The Eternal Visitor: The Tale of Genji
Japan History

Research Report
Web Resources


The Tale of Genji was written early in the eleventh century by Murasaki Shikibu and is considered the world’s first novel.  During this time in Japan, culture was the focus of the Heian court ,and everything the court did had to be done in a certain way to avoid embarrassment.  This report portrays some of the relations between men and women as well as the superstitions that played a part in the daily lives of court. 

Historical Background

The Heian period of Japan began in 794 when Emperor Kammu moved the capital to Kyoto -- to avoid the strong Buddhist influence in Nara -- and ended in 1185. The city created at Kyoto was reminiscent of the previous capital, but only contained a single temple to prevent the Buddhists from regaining the power that they had in Nara.  During this time the Fujiwara family established the right to appoint regents to the emperor, which allowed them to have control over the country.  They could do this because the regent would take over when the emperor was too busy with other affairs or simply did not feel like ruling.  The Fujiwara could not directly take power from the emperor because the emperor was part of the sun line and a direct descendant from Amaterasu, the sun goddess.  The emperor’s power came directly from the gods and could not be challenged; therefore, the Fujiwara married female members of their family into the sun line to gain greater political power and stability.

Heian court life also began to emerge during this time with customs that are still prevalent today.  Women were educated, refined, and respected, which was uncommon for the rest of the world at this time, and contributed to the cultural developments through writing.  According to D. J. Enright, “Heian Japan was ‘a man’s world’...and it was left to the women to write about it” (166). However, they were not allowed to write in Chinese because that was reserved for men so they developed their own form of writing, kana, which was based on the vernacular, so that a sound was associated with a character.  Women’s diaries were popular at this time and men and women communicated through poems because they could not communicate face to face except in certain situations.  Women were kept behind screens and used colorful dress to attract a man’s attention.  Since the colors were what the man could see, aesthetically pleasing colors were important.  A woman’s skill in matching colors was considered a guide to her character, and was more important than the physical characteristics she was born with (Morris 204).  Customs were closely followed during this time in order to avoid embarrassment because that was the worst thing that could happen to a person.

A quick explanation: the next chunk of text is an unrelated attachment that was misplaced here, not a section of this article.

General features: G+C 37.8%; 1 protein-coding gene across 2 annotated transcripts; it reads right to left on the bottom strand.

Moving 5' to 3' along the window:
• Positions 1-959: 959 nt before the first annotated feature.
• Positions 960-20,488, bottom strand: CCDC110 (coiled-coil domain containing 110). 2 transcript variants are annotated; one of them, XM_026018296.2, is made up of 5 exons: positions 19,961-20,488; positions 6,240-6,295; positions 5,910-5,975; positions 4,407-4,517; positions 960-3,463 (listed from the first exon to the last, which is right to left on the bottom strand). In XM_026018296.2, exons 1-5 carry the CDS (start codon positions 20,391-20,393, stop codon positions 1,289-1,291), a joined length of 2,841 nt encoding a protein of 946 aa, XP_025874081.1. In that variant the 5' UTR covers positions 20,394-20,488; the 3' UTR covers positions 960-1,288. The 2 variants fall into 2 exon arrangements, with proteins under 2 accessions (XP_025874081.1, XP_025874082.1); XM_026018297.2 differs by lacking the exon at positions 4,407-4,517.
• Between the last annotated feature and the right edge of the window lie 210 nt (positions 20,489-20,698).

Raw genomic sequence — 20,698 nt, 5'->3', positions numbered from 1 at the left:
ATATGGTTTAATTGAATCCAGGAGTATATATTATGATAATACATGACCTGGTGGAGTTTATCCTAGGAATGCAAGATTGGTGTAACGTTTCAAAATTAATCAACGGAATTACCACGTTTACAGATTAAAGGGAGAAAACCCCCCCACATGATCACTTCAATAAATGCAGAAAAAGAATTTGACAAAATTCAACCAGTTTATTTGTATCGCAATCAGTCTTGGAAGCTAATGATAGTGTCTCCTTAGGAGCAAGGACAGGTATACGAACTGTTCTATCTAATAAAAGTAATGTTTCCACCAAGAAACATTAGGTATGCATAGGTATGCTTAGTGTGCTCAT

Court life was able to flourish during this time because of the development of the shoen, large estates of land that were owned by the kuge, the court in Kyoto, but were run by managers who sent the money to the kuge.  Life in the city was very different from life on the shoen, where the days were spent farming the land.  Because the kuge did not have to run their shoen on a daily basis, they were free to do as they pleased in the city and their life became one of ceremony and culture.

Research Report

Murasaki Shikibu was a member of the Fujiwara family but part of a less powerful, though literary, branch.  Although she was a girl, she was very well educated with her brother because she was extremely intelligent and could read Chinese fluently.  This influenced her knowledge of affairs in Japan and played a part in the popularity of The Tale of Genji because women at this time did not write about politics, but daily life.  The emperor’s high praises also added to the book’s popularity because novels were supposed to be read by women and children, not men.  It was also the first work that was written almost entirely in kana, therefore, men were not expected to read it but it was “the first major work [of this type] read by men”  (Hakutani and Lewis 1). 

The Tale of Genji tells the story of a man who is extremely intelligent and beautiful, but is unable to become emperor because his mother was not of a high enough rank.  It is set about a century before Murasaki’s time when the emperor had more power because the Fujiwara family had not yet fully established its power over him.  This is important because Murasaki is writing about a time of greatness that is no longer prevalent because the emperor had lost much of his power and the ruling families were very critical of who could obtain power.  The fact that Genji’s name symbolizes the embarrassment the family feels in him is also important, because that is the name given to imperial princes reduced to commoner status (Bowring 17).  Genji, however, “is not merely good at everything that counts, he is the best at everything that counts...And of course he is the best looking of all the good-looking nobles who throng the scene” (Enright 167).  Because of this, it was hard for women to resist him and it is obvious to tell who he is just by looking at him, causing jealousy among his many female acquaintances.